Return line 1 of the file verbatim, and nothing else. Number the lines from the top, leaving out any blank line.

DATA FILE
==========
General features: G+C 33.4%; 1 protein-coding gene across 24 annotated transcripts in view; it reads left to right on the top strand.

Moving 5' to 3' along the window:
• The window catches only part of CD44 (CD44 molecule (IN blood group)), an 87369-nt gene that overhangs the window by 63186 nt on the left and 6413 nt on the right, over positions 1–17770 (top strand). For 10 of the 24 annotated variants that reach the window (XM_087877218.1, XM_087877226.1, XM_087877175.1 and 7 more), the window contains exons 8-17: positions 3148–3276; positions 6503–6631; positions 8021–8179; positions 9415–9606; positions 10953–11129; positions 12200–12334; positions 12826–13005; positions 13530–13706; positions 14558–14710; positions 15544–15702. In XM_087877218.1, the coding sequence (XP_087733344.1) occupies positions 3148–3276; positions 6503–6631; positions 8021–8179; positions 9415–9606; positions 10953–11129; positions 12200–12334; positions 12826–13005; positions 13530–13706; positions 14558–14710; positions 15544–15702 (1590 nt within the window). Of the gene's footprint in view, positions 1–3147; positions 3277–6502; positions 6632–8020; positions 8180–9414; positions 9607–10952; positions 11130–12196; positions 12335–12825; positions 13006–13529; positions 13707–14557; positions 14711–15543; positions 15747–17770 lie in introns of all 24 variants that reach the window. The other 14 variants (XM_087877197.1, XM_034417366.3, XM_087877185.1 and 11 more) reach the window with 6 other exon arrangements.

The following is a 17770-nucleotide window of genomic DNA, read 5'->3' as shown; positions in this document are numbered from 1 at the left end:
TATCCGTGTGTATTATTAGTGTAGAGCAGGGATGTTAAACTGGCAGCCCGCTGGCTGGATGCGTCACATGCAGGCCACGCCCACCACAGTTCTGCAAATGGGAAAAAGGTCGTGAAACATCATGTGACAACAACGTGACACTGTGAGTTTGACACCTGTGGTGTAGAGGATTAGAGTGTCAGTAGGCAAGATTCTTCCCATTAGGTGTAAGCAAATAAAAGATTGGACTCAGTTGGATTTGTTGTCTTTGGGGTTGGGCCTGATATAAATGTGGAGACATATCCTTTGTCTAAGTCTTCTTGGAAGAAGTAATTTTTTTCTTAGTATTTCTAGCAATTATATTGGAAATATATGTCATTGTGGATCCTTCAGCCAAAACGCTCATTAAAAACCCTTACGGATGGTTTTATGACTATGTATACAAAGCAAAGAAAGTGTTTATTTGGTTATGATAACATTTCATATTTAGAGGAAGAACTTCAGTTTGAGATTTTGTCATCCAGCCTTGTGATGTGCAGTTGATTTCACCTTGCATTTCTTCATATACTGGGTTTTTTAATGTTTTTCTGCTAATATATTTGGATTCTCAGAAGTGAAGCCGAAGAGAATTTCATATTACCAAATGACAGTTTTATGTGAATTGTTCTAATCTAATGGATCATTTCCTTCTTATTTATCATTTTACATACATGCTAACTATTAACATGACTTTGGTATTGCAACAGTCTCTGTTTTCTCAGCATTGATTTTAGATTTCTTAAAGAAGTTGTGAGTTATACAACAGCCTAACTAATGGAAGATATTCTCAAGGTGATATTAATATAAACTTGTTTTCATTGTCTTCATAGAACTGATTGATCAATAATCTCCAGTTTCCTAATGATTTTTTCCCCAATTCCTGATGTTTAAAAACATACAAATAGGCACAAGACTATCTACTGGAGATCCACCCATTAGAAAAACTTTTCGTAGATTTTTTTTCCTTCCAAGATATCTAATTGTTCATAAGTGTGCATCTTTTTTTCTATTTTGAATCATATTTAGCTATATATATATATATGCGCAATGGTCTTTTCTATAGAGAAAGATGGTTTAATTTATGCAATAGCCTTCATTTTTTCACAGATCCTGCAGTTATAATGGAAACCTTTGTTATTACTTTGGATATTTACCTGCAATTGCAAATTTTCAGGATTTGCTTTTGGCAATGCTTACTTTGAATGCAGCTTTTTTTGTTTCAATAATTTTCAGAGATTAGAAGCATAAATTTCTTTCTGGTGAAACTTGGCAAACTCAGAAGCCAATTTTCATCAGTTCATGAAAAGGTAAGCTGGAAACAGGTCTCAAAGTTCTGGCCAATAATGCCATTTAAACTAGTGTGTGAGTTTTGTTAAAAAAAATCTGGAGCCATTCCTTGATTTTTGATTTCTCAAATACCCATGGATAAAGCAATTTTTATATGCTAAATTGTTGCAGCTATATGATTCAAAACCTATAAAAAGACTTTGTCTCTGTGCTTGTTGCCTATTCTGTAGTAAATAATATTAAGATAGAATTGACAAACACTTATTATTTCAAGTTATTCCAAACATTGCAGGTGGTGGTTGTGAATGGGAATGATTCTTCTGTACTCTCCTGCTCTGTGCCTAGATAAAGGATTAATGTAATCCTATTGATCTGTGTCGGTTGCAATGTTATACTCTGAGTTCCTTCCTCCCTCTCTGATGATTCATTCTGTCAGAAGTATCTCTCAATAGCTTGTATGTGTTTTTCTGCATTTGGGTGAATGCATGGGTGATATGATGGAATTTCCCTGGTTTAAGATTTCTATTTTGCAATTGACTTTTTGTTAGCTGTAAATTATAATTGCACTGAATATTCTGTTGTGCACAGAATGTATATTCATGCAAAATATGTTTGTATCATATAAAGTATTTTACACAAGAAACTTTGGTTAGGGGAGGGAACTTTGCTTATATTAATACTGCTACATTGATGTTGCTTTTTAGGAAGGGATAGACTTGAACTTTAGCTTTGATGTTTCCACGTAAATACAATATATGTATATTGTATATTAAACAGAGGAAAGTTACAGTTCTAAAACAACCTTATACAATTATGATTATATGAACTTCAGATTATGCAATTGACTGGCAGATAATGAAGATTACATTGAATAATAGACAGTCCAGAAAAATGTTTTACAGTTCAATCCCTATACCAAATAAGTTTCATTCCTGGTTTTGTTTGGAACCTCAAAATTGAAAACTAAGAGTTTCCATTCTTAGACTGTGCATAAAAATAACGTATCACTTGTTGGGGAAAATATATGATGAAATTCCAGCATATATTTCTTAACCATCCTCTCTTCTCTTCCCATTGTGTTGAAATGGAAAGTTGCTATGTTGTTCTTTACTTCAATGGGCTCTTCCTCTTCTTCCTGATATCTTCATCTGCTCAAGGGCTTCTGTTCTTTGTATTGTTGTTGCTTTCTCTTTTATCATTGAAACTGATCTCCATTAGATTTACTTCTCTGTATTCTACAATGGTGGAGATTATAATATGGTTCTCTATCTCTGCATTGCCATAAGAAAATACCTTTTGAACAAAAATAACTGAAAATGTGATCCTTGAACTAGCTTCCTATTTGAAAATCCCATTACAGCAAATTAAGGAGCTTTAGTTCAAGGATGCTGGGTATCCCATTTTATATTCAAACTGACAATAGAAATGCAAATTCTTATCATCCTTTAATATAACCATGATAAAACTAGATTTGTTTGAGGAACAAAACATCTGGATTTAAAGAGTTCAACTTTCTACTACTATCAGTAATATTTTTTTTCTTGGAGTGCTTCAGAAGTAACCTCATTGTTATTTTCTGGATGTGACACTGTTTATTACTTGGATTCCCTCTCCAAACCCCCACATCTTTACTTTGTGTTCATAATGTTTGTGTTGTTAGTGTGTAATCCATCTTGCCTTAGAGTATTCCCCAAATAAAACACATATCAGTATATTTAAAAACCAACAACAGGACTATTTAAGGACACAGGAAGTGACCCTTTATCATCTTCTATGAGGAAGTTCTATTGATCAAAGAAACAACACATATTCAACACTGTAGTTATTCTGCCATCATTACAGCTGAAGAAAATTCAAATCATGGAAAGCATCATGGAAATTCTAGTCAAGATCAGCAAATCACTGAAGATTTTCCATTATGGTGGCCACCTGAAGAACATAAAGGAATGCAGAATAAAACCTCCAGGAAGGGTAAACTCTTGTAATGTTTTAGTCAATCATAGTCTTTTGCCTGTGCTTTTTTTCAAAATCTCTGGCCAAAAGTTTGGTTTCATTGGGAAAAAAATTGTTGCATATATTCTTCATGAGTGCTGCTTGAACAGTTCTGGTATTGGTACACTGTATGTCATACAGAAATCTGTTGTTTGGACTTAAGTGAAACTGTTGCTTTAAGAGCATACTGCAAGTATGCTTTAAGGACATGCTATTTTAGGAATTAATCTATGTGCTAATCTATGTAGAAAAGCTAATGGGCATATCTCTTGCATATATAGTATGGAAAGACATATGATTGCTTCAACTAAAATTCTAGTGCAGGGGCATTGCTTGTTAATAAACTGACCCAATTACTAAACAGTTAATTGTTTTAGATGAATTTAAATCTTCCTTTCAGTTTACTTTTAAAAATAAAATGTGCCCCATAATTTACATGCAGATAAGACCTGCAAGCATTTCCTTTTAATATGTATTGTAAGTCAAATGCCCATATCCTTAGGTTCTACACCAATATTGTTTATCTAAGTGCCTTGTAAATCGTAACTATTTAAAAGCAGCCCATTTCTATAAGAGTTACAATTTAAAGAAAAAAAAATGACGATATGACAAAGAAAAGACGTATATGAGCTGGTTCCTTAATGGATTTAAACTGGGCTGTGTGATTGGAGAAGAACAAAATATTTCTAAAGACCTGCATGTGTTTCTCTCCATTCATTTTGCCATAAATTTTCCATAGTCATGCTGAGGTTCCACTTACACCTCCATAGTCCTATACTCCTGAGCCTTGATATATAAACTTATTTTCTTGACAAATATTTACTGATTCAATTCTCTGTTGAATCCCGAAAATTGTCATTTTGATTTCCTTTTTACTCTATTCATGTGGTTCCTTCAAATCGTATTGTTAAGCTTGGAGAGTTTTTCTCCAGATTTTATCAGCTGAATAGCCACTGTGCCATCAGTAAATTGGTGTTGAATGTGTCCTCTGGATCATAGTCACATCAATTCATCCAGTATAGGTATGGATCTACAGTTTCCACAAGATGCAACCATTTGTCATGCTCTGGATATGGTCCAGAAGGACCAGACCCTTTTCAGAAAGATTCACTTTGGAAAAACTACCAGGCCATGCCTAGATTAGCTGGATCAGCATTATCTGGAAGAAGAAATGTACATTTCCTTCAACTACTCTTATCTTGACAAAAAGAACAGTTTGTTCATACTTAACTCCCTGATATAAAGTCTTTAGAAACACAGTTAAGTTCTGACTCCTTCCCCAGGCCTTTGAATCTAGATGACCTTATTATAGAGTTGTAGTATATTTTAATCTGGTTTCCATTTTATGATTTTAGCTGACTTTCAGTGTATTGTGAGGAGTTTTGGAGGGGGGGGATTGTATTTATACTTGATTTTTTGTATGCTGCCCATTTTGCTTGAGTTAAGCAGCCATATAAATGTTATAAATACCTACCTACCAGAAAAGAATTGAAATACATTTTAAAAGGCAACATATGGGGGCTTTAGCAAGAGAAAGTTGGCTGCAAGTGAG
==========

General features: G+C 33.4%; 1 protein-coding gene across 24 annotated transcripts in view; it reads left to right on the top strand.